Author: Joe Cosentino
Publisher: Dreamspinner Press
Cover Artist: Christy Caughie
Rating: 3.5 of 5 Stars
With his ten-year high school reunion approaching, Harold wonders whether Mario will be as muscular, sexy, and tantalizing as he remembers. As a teenager, it was love at first sight for Harold while tutoring football star Mario, until homophobia and bullying drove Mario deep into the closet. Now they’re both married men. Mario, a model, is miserable with his producer wife, while Harold, a teacher, is perfectly content with his businessman husband, Stuart. When the two meet again, will the old flame reignite, setting Harold’s comfortable life ablaze? How can Harold be happy with Stuart when he is still infatuated with his Adonis, his first love, Mario? Harold faces this seemingly impossible situation with inimitable wit, tenderness, and humor as he attempts to reconcile the past and the future.
A Bittersweet Dreams title: It’s an unfortunate truth: love doesn’t always conquer all. Regardless of its strength, sometimes fate intervenes, tragedy strikes, or forces conspire against it. These stories of romance do not offer a traditional happy ending, but the strong and enduring love will still touch your heart and maybe move you to tears.
Harold High has his happy ever after. Say that five times fast.
You must remember that 3 stars means good in my world, so 3.5 is very good. In Joe Cosentino’s “An Infatuation,” I really liked Harold, and his husband Stuart (who, most amusingly, is very like Harold’s father). What I liked best about this short book is that it is essentially a young adult book written from an adult’s perspective, with an adult’s memories. What we get is Harold’s retelling of his decades-old infatuation with high school football jock Mario Ginetti. In his trip down memory lane, he is egged on by his partner of nearly twenty years who, while annoying in some ways, is clearly the love of Harold’s life. I don’t think I’ve encountered this sort of narrative structure before in a YA novel. Cosentino manages, through Harold’s middle-aged eyes and heart, to relive Harold’s high school experiences. There is humor and pain and all the discomforts of adolescence, but there is also the wisdom of years shaping the story. My problem with the book, that half-star that’s missing, is that I never quite embraced Mario Ginetti, the romantic lead in the drama. It is easy to see how the awkward, teenaged Harold would fall for the dumb jock. This is the classic stuff of YA novels, after all. I also particularly liked the way Mario is presented at this early stage by Cosentino—Mario is as screwed up as we would expect any jock trying hard not to be gay to be. But he is beautiful and one can’t help but remember teenage infatuations and their irrationality.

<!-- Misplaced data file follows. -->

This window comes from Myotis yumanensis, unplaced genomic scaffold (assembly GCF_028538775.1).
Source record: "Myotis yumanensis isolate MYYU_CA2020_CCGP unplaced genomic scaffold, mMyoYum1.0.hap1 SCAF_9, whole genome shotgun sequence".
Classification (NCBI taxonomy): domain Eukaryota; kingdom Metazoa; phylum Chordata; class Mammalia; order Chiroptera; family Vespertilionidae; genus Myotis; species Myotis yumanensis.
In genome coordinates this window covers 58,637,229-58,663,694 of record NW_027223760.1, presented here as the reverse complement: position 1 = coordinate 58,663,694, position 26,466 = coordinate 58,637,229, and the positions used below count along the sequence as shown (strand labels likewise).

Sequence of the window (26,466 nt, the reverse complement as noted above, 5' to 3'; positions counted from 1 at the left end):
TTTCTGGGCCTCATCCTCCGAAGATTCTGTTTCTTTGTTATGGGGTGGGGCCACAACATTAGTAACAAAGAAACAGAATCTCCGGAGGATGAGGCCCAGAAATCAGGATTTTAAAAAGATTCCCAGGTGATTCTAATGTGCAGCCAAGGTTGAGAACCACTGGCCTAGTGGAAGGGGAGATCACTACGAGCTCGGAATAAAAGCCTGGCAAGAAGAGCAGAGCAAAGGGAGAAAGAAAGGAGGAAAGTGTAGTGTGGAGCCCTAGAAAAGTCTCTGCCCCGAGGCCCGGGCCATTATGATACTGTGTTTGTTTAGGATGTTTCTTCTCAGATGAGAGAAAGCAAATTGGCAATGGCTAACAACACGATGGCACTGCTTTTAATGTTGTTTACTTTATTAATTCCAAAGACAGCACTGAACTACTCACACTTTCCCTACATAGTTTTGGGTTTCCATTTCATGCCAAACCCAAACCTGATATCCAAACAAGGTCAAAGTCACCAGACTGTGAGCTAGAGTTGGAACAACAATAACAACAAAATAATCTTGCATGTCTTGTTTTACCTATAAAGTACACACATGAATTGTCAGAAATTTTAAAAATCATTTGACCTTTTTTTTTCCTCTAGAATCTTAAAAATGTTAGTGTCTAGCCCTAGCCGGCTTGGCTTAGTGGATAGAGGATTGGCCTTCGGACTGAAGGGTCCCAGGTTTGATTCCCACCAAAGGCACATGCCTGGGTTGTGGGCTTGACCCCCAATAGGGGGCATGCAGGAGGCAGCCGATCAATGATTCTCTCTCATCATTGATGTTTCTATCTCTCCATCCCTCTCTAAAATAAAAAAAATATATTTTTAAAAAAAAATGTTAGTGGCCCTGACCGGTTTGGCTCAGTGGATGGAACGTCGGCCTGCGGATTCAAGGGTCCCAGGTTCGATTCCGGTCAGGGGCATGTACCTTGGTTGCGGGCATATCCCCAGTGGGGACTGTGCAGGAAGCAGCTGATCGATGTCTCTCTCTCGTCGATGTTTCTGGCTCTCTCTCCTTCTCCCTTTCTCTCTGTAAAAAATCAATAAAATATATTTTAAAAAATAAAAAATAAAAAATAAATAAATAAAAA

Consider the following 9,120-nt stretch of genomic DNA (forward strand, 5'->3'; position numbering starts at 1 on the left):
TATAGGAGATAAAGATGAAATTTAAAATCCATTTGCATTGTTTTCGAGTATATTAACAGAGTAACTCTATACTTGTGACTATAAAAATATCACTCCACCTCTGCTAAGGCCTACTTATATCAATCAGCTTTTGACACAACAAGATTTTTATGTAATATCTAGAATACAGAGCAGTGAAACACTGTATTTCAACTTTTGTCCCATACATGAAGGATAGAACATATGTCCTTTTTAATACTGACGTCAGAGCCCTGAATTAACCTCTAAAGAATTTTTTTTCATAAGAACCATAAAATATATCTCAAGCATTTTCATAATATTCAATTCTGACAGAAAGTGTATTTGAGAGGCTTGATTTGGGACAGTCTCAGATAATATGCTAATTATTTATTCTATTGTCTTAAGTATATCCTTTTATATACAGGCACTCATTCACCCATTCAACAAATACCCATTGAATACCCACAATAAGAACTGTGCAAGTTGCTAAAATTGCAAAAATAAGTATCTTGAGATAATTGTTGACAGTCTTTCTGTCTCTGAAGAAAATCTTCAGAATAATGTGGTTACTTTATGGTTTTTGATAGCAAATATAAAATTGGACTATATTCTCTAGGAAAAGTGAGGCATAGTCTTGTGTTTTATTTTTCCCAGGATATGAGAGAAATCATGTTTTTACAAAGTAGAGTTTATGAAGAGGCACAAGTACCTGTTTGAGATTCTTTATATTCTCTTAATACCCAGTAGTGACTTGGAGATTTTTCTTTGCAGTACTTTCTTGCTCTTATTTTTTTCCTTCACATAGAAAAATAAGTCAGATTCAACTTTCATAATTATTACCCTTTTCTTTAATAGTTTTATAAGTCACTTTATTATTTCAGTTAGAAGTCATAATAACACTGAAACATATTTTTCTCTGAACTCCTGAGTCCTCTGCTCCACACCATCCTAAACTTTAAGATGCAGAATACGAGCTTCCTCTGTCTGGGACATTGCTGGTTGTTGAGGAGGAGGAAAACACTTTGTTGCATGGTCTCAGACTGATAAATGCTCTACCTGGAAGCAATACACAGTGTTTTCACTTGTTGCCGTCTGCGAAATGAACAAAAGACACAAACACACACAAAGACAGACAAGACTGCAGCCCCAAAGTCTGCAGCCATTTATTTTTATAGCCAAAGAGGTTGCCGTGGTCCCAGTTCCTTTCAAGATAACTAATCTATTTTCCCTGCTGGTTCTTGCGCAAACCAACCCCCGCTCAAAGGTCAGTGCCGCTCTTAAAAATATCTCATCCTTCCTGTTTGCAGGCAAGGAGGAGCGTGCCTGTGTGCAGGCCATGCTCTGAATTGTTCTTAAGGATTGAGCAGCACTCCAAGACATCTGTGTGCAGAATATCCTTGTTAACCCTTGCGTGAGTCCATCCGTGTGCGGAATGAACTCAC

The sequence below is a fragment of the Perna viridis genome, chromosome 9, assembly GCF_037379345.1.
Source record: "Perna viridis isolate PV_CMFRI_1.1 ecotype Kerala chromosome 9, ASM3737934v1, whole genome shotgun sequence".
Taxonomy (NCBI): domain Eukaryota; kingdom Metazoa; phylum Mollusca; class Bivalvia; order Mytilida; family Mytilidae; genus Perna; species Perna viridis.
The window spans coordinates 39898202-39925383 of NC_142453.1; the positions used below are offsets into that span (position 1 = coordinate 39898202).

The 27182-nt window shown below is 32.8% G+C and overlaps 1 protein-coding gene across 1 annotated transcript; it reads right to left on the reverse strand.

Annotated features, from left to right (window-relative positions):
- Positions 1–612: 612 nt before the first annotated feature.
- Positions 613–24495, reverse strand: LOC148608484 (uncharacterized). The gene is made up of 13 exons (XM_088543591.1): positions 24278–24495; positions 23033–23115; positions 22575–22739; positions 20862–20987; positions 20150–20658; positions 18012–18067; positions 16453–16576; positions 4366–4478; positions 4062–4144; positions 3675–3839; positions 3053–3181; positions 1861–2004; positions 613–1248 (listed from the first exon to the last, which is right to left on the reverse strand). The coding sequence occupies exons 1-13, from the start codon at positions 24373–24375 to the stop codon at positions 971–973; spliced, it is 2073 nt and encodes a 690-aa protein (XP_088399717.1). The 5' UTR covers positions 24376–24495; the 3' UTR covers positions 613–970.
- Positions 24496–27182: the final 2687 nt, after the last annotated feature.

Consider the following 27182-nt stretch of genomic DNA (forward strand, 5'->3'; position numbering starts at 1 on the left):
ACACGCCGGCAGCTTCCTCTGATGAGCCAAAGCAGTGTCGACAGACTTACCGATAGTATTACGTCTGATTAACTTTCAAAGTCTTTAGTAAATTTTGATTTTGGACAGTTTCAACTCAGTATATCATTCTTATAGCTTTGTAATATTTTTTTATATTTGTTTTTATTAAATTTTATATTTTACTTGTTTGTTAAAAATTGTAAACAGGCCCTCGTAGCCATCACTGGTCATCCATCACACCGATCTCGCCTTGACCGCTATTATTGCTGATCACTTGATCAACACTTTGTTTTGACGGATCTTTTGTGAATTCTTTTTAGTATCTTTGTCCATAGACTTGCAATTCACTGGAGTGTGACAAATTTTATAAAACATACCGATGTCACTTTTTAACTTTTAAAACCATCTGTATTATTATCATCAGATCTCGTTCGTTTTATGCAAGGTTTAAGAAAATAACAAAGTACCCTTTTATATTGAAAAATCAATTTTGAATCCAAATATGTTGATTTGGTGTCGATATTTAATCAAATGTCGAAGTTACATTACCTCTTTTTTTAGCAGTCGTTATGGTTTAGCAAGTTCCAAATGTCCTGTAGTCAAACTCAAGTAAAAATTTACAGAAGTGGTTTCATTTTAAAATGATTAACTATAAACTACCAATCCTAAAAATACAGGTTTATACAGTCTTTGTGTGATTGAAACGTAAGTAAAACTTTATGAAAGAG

What I had trouble buying into was the later appearances of Mario in Harold’s life. I don’t want to spoil anything, because Cosentino creates a good narrative sequence to bring us up to the present. Unlike Harold, I ceased to be charmed—or even particularly interested—in Mario after high school. I thus found it difficult to understand Harold’s own undying infatuation with this callow boy who used him when he was most vulnerable. Cosentino didn’t convince me that Mario was worth it, that Harold’s feelings made any sense in an adult deeply in love with someone else.
I do want people to read this book, because I loved the set up and I loved the lifelong arc of its romantic thread. Maybe you’ll be more taken by Mario than I was. Perhaps you will be caught up in Harold’s infatuation more fully than I was. Possibly, since I never really had a high school infatuation, I just don’t know what it’s like.
I could be wrong, and that’s why I want you to read this book.
I would like to thank the publisher for providing me with the eARC of this title in exchange for my honest opinion.
I have a number of paperbacks, most of which are signed, to giveaway. Over the between now (11 Mar 2017) and 31 Mar 2017, every comment on the blog (this post and all other new posts), will be entered to win 1 of these paperbacks. There are also some misc swag items, so there will be a few packs of these to give away as well.
Thank you so much for your support over the last 4 years. Prism will be closing its doors on 1 April 2017. All content will remain available, but no new content will appear after 31 Mar 2017. As such all request forms have been turned off. Again Thank you,
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